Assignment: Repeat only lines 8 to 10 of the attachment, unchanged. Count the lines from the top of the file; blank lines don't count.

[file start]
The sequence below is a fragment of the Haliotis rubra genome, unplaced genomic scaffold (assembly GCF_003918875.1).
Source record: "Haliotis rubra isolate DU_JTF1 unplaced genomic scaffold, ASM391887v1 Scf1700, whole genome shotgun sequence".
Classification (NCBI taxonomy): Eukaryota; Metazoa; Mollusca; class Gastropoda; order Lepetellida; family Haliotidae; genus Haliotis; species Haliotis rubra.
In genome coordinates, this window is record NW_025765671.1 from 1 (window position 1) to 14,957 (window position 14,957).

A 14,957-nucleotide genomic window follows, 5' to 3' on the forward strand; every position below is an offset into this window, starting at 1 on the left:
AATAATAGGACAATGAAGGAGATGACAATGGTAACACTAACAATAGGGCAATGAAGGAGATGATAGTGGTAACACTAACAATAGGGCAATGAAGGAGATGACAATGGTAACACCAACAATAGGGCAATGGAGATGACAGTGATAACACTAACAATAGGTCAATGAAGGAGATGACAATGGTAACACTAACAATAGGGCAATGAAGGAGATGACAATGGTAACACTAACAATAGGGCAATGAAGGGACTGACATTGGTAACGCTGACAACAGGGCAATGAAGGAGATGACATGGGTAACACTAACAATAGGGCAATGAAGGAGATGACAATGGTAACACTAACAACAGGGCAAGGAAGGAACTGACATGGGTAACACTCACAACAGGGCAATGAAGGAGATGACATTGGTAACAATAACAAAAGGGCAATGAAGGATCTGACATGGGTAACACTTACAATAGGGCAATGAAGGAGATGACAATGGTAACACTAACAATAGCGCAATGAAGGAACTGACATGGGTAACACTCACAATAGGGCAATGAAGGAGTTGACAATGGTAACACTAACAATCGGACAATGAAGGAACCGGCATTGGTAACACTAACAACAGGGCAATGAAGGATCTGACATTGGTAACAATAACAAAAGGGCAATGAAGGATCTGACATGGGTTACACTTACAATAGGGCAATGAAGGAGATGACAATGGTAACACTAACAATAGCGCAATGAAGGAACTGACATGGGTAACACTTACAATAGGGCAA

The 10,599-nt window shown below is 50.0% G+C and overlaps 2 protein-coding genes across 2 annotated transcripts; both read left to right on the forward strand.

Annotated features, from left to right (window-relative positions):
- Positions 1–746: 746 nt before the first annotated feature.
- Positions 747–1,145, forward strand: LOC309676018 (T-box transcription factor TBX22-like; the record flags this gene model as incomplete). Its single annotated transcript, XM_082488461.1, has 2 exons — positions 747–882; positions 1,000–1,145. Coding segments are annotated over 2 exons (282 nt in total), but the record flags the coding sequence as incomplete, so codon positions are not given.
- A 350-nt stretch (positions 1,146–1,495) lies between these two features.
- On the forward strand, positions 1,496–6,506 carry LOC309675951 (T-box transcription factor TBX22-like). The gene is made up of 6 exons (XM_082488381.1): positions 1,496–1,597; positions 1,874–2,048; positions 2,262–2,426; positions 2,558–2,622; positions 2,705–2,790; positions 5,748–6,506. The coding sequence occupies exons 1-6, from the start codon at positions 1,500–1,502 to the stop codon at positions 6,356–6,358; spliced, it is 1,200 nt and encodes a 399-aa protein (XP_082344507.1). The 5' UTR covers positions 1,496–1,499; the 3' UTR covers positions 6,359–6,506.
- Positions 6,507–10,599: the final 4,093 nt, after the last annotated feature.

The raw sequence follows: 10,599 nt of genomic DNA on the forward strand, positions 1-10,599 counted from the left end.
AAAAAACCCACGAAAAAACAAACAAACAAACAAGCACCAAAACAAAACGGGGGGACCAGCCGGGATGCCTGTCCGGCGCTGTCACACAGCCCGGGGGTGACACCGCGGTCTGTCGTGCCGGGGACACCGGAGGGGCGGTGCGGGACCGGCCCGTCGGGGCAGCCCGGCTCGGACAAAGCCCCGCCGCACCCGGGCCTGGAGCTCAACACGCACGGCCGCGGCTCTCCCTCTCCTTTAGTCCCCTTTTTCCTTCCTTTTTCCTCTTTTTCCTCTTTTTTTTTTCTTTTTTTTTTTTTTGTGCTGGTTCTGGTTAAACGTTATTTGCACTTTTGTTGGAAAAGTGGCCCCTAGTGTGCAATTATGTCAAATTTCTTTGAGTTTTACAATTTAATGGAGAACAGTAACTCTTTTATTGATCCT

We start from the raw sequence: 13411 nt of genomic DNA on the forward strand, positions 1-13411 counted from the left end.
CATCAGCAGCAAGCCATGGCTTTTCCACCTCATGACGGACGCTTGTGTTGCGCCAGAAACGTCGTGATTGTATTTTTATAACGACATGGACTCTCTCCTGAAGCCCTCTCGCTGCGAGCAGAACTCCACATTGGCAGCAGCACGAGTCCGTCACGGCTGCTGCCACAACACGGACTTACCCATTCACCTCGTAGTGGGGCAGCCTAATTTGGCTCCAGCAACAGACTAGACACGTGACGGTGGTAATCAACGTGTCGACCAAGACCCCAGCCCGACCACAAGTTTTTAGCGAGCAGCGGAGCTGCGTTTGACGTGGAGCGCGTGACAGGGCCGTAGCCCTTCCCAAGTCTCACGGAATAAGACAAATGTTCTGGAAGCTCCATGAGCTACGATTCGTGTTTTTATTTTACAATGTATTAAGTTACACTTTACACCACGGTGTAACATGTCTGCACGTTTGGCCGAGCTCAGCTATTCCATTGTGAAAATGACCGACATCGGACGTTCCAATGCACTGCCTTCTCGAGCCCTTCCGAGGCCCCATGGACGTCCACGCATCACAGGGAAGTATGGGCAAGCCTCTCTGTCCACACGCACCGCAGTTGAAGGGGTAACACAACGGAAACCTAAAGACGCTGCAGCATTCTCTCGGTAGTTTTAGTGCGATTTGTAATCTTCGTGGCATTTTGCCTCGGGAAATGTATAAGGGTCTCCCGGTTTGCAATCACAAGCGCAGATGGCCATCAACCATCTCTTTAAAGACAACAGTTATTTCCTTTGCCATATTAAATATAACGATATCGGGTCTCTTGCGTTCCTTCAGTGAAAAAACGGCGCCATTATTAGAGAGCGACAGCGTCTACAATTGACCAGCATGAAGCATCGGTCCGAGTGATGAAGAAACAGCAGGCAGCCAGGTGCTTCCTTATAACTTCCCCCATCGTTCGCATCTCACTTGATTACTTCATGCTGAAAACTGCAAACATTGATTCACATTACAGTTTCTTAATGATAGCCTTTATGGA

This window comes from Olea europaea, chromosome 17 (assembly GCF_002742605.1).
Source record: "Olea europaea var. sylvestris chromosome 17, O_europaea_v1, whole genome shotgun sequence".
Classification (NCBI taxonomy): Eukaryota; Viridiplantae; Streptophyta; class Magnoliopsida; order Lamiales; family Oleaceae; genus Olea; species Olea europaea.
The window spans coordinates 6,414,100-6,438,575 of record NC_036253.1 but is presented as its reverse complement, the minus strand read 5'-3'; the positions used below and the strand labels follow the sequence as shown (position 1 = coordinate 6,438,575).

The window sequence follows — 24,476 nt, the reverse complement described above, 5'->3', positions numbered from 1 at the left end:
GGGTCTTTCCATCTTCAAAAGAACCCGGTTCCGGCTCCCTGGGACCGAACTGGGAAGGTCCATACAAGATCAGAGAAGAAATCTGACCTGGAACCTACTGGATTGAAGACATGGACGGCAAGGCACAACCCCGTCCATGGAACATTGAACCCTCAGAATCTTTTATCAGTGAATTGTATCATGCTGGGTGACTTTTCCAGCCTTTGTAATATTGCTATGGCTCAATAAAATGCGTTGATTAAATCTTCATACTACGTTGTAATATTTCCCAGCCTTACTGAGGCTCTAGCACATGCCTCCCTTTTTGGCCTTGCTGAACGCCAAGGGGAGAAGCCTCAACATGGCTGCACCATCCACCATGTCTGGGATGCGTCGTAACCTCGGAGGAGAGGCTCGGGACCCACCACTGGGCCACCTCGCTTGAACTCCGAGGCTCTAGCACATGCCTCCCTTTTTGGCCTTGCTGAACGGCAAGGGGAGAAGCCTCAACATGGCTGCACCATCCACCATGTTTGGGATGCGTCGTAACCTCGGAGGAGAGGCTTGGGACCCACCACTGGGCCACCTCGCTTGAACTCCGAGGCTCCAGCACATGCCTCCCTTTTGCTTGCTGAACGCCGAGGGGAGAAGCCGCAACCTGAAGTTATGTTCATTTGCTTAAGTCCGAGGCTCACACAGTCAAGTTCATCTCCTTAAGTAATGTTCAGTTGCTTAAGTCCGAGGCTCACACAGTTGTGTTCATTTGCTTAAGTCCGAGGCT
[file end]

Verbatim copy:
Annotated features, from left to right (window-relative positions):
- Positions 1–746: 746 nt before the first annotated feature.
- Positions 747–1,145, forward strand: LOC309676018 (T-box transcription factor TBX22-like; the record flags this gene model as incomplete). Its single annotated transcript, XM_082488461.1, has 2 exons — positions 747–882; positions 1,000–1,145. Coding segments are annotated over 2 exons (282 nt in total), but the record flags the coding sequence as incomplete, so codon positions are not given.